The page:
Kansas concealed-carry permits now recognized in 39 other states

? People from Kansas who hold valid permits to carry concealed firearms may now do so legally in the state of Delaware, Attorney General Derek Schmidt’s office announced Monday.

They may also carry concealed firearms as far away as Maine and New Mexico, or as close to home as Oklahoma, Nebraska or Missouri.

But they shouldn’t try carrying their weapons in California, New York, Massachusetts or a handful of other states that do not currently recognize Kansas-issued concealed-carry permits.

Delaware on Monday became the 39th state in the union, not including Kansas itself, to announce that it would recognize Kansas concealed-carry permits.

That news came just days after the Kansas Legislature failed to act on what was called a “reciprocity” bill that would have recognized permits issued by other states so that Kansans with valid permits could legally carry their firearms in other states that require such reciprocity laws.

Supporters of that bill had argued that it was needed for Kansans who want to carry their firearms when they travel outside the state because some states have reciprocity laws that say they will recognize permits issued only by other states that have similar reciprocity laws.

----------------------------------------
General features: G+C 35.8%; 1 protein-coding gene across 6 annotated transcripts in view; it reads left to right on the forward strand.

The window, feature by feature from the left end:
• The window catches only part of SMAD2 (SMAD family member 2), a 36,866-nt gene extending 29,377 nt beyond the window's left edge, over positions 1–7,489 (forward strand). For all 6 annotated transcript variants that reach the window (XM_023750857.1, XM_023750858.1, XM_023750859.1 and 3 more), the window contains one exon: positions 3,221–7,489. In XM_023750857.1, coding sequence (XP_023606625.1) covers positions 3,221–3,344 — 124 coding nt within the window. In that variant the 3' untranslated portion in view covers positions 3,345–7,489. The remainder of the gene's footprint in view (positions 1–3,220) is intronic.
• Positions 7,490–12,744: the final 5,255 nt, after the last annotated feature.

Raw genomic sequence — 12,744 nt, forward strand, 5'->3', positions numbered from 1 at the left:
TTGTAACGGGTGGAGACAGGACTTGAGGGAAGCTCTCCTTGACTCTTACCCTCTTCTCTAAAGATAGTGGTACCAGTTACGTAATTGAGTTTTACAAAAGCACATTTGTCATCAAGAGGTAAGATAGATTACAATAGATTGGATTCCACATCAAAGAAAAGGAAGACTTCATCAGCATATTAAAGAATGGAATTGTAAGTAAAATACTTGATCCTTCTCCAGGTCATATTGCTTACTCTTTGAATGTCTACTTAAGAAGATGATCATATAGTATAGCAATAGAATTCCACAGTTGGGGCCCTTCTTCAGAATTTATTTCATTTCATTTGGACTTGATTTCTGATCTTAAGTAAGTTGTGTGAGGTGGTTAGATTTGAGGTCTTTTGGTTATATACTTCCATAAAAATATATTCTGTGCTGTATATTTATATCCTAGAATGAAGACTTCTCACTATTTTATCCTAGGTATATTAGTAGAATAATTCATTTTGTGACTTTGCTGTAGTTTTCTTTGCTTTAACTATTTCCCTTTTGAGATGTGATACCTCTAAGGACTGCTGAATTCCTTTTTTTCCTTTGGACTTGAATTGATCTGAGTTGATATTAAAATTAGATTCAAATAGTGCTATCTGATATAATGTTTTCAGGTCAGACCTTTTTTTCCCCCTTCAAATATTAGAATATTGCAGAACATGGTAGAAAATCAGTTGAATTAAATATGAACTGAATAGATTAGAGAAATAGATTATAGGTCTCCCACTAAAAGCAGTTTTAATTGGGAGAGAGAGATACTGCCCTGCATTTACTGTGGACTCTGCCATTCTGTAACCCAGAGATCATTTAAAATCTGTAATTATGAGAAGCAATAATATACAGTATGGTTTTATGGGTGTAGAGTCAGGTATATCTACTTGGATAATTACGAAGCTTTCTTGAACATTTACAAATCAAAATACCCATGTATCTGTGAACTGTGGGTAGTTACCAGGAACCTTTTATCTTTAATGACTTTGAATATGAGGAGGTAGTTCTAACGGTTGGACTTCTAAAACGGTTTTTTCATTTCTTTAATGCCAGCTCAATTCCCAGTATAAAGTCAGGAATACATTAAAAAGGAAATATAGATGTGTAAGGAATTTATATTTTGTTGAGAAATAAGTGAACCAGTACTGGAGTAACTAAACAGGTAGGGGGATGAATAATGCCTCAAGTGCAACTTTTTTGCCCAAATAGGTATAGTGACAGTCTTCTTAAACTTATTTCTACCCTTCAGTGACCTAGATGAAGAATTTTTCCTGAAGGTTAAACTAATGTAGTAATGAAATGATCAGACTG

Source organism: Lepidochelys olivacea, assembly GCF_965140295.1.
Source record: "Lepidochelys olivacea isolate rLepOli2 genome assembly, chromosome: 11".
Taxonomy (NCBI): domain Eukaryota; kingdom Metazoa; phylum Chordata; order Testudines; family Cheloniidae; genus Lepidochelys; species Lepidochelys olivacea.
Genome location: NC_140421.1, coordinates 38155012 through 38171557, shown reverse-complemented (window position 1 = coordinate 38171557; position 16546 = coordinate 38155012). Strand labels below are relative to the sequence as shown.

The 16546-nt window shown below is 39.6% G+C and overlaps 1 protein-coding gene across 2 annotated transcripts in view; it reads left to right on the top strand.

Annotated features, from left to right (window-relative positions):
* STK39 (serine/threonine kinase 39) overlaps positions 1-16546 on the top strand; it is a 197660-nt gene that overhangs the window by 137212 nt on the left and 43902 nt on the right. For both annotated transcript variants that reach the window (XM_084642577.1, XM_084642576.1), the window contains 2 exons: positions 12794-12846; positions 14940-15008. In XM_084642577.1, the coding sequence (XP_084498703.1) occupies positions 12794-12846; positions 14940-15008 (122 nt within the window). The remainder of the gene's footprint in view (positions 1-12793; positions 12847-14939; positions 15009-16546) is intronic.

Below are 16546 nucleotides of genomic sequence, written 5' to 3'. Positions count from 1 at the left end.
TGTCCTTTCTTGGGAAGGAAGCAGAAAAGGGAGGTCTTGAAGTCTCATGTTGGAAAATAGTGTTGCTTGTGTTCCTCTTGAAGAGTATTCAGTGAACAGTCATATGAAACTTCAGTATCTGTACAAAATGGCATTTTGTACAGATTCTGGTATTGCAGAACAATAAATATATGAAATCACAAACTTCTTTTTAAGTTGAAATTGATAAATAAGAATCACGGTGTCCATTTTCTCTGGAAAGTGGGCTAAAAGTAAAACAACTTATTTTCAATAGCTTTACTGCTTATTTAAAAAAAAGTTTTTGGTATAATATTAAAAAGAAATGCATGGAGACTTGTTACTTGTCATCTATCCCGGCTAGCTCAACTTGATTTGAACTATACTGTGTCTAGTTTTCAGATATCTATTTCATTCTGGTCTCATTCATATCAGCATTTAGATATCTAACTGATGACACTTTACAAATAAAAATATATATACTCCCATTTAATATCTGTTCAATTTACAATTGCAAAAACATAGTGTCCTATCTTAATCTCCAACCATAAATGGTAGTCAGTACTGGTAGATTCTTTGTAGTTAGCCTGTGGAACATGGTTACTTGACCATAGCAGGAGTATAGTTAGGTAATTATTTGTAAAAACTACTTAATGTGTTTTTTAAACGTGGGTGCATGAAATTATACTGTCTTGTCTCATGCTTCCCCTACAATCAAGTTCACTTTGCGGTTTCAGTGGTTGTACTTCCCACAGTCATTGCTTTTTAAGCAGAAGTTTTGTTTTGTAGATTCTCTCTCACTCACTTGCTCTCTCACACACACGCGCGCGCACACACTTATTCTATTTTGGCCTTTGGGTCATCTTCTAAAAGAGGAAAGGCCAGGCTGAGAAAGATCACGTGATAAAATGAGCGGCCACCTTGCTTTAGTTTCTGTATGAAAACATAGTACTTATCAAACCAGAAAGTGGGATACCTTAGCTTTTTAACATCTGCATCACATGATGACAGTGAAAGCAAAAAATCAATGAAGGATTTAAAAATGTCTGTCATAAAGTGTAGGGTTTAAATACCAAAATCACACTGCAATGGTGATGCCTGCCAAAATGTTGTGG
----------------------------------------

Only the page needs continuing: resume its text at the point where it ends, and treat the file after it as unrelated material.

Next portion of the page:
The other states that currently do not recognize Kansas-issued permits, according to information on the attorney general’s website, include Connecticut, Hawaii, Illinois, Maryland, New Jersey, Oregon and Rhode Island.

Kansas stopped requiring people to obtain permits or undergo firearms safety training in 2013, when it enacted a so-called “constitutional carry” law that allows anyone over the age of 21 who is otherwise qualified to possess a firearm to carry concealed weapons in the state.

People in Kansas may, however, go through training and obtain a permit voluntarily, and officials have said many do so specifically so they can carry their concealed weapons when traveling in other states.

Schmidt’s office said in a statement that there are currently more than 85,000 active concealed-carry license holders in Kansas.

The bill that lawmakers were considering, House Bill 2042, also would have lowered the age limit for carrying concealed firearms to 18, while requiring that people between the ages of 18 and 21 obtain permits to do so.

Although similar versions of the reciprocity bill had passed both chambers of the Legislature and a conference committee had agreed to a compromise bill, it was never brought to the floor of the Senate, which would have had to vote first, in the final days of the session.

Senate Majority Leader Jim Denning, R-Overland Park, told the Journal-World that there wasn’t enough time in the waning days of the session to consider the bill because of the large number of other bills lawmakers were considering.

Others in the Legislature, however, said there was little appetite for passing a new law expanding concealed-carry rights following the public outcry that ensued after the Feb. 14 mass shooting at a Parkland, Fla., high school where 17 students and faculty members were killed.